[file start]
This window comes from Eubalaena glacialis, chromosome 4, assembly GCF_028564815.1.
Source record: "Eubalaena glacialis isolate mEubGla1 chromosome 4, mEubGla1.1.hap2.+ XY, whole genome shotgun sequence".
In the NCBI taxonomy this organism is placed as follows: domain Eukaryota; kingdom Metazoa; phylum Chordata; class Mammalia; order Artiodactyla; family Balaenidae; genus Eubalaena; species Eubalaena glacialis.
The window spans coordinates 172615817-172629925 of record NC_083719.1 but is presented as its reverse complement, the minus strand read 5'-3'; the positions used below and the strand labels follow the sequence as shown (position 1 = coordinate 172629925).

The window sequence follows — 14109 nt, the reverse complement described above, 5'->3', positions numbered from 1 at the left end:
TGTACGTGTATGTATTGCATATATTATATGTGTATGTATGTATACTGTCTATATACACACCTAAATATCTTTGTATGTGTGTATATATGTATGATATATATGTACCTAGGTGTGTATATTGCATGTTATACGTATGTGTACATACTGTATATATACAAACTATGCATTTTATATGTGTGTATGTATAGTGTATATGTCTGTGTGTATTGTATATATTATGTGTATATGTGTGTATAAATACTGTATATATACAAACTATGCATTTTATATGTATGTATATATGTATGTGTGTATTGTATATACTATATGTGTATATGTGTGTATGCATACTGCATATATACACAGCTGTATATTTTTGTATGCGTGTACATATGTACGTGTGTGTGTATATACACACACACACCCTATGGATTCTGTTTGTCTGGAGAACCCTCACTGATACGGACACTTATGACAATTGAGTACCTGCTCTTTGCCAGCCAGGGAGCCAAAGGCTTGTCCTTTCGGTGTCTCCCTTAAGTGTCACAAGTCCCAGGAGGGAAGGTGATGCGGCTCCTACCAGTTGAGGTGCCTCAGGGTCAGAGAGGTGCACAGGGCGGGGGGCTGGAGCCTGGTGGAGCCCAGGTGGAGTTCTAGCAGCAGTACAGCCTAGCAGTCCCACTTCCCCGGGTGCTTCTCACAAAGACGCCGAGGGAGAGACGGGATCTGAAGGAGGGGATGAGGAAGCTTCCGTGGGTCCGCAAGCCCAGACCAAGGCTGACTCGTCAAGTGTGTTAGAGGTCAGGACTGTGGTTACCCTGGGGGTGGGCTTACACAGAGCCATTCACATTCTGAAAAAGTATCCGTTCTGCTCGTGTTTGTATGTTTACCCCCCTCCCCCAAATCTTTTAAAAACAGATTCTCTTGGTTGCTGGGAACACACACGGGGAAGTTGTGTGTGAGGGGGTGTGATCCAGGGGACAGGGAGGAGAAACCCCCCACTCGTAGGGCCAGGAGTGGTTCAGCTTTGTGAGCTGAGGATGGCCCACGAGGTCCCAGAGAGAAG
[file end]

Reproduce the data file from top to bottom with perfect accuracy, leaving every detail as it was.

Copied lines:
This window comes from Eubalaena glacialis, chromosome 4, assembly GCF_028564815.1.
Source record: "Eubalaena glacialis isolate mEubGla1 chromosome 4, mEubGla1.1.hap2.+ XY, whole genome shotgun sequence".
In the NCBI taxonomy this organism is placed as follows: domain Eukaryota; kingdom Metazoa; phylum Chordata; class Mammalia; order Artiodactyla; family Balaenidae; genus Eubalaena; species Eubalaena glacialis.
The window spans coordinates 172615817-172629925 of record NC_083719.1 but is presented as its reverse complement, the minus strand read 5'-3'; the positions used below and the strand labels follow the sequence as shown (position 1 = coordinate 172629925).

The window sequence follows — 14109 nt, the reverse complement described above, 5'->3', positions numbered from 1 at the left end:
TGTACGTGTATGTATTGCATATATTATATGTGTATGTATGTATACTGTCTATATACACACCTAAATATCTTTGTATGTGTGTATATATGTATGATATATATGTACCTAGGTGTGTATATTGCATGTTATACGTATGTGTACATACTGTATATATACAAACTATGCATTTTATATGTGTGTATGTATAGTGTATATGTCTGTGTGTATTGTATATATTATGTGTATATGTGTGTATAAATACTGTATATATACAAACTATGCATTTTATATGTATGTATATATGTATGTGTGTATTGTATATACTATATGTGTATATGTGTGTATGCATACTGCATATATACACAGCTGTATATTTTTGTATGCGTGTACATATGTACGTGTGTGTGTATATACACACACACACCCTATGGATTCTGTTTGTCTGGAGAACCCTCACTGATACGGACACTTATGACAATTGAGTACCTGCTCTTTGCCAGCCAGGGAGCCAAAGGCTTGTCCTTTCGGTGTCTCCCTTAAGTGTCACAAGTCCCAGGAGGGAAGGTGATGCGGCTCCTACCAGTTGAGGTGCCTCAGGGTCAGAGAGGTGCACAGGGCGGGGGGCTGGAGCCTGGTGGAGCCCAGGTGGAGTTCTAGCAGCAGTACAGCCTAGCAGTCCCACTTCCCCGGGTGCTTCTCACAAAGACGCCGAGGGAGAGACGGGATCTGAAGGAGGGGATGAGGAAGCTTCCGTGGGTCCGCAAGCCCAGACCAAGGCTGACTCGTCAAGTGTGTTAGAGGTCAGGACTGTGGTTACCCTGGGGGTGGGCTTACACAGAGCCATTCACATTCTGAAAAAGTATCCGTTCTGCTCGTGTTTGTATGTTTACCCCCCTCCCCCAAATCTTTTAAAAACAGATTCTCTTGGTTGCTGGGAACACACACGGGGAAGTTGTGTGTGAGGGGGTGTGATCCAGGGGACAGGGAGGAGAAACCCCCCACTCGTAGGGCCAGGAGTGGTTCAGCTTTGTGAGCTGAGGATGGCCCACGAGGTCCCAGAGAGAAG